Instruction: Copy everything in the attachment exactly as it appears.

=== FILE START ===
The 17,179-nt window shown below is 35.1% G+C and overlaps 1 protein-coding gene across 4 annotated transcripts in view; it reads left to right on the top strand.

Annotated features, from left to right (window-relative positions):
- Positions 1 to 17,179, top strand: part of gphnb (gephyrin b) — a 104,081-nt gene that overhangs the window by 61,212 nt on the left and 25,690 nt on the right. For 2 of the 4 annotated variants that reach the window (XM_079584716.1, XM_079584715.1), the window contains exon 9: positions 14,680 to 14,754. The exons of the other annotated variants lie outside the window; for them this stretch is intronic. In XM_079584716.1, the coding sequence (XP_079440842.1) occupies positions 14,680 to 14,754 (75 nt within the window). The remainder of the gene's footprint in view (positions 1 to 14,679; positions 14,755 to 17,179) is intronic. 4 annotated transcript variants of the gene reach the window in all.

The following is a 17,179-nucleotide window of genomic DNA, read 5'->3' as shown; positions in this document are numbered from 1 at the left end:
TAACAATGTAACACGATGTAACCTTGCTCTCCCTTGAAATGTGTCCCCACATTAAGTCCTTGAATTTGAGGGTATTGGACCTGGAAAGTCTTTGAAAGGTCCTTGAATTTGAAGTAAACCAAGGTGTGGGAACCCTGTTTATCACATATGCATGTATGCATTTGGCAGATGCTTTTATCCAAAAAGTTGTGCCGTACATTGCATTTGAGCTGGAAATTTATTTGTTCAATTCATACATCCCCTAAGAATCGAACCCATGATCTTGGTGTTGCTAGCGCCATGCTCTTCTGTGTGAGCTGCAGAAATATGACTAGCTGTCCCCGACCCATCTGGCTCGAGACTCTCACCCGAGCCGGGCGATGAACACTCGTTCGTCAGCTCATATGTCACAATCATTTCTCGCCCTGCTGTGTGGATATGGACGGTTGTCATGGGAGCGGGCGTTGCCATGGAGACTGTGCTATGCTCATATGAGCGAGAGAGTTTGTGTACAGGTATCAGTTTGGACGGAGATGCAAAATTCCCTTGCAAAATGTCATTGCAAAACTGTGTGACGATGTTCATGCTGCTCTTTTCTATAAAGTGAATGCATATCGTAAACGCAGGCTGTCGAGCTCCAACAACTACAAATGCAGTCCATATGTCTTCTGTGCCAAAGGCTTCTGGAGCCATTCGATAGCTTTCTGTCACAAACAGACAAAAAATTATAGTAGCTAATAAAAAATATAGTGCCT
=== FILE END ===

The 17,179-nt window shown below is 35.1% G+C and overlaps 1 protein-coding gene across 4 annotated transcripts in view; it reads left to right on the top strand.

Annotated features, from left to right (window-relative positions):
- Positions 1 to 17,179, top strand: part of gphnb (gephyrin b) — a 104,081-nt gene that overhangs the window by 61,212 nt on the left and 25,690 nt on the right. For 2 of the 4 annotated variants that reach the window (XM_079584716.1, XM_079584715.1), the window contains exon 9: positions 14,680 to 14,754. The exons of the other annotated variants lie outside the window; for them this stretch is intronic. In XM_079584716.1, the coding sequence (XP_079440842.1) occupies positions 14,680 to 14,754 (75 nt within the window). The remainder of the gene's footprint in view (positions 1 to 14,679; positions 14,755 to 17,179) is intronic. 4 annotated transcript variants of the gene reach the window in all.

The following is a 17,179-nucleotide window of genomic DNA, read 5'->3' as shown; positions in this document are numbered from 1 at the left end:
TAACAATGTAACACGATGTAACCTTGCTCTCCCTTGAAATGTGTCCCCACATTAAGTCCTTGAATTTGAGGGTATTGGACCTGGAAAGTCTTTGAAAGGTCCTTGAATTTGAAGTAAACCAAGGTGTGGGAACCCTGTTTATCACATATGCATGTATGCATTTGGCAGATGCTTTTATCCAAAAAGTTGTGCCGTACATTGCATTTGAGCTGGAAATTTATTTGTTCAATTCATACATCCCCTAAGAATCGAACCCATGATCTTGGTGTTGCTAGCGCCATGCTCTTCTGTGTGAGCTGCAGAAATATGACTAGCTGTCCCCGACCCATCTGGCTCGAGACTCTCACCCGAGCCGGGCGATGAACACTCGTTCGTCAGCTCATATGTCACAATCATTTCTCGCCCTGCTGTGTGGATATGGACGGTTGTCATGGGAGCGGGCGTTGCCATGGAGACTGTGCTATGCTCATATGAGCGAGAGAGTTTGTGTACAGGTATCAGTTTGGACGGAGATGCAAAATTCCCTTGCAAAATGTCATTGCAAAACTGTGTGACGATGTTCATGCTGCTCTTTTCTATAAAGTGAATGCATATCGTAAACGCAGGCTGTCGAGCTCCAACAACTACAAATGCAGTCCATATGTCTTCTGTGCCAAAGGCTTCTGGAGCCATTCGATAGCTTTCTGTCACAAACAGACAAAAAATTATAGTAGCTAATAAAAAATATAGTGCCT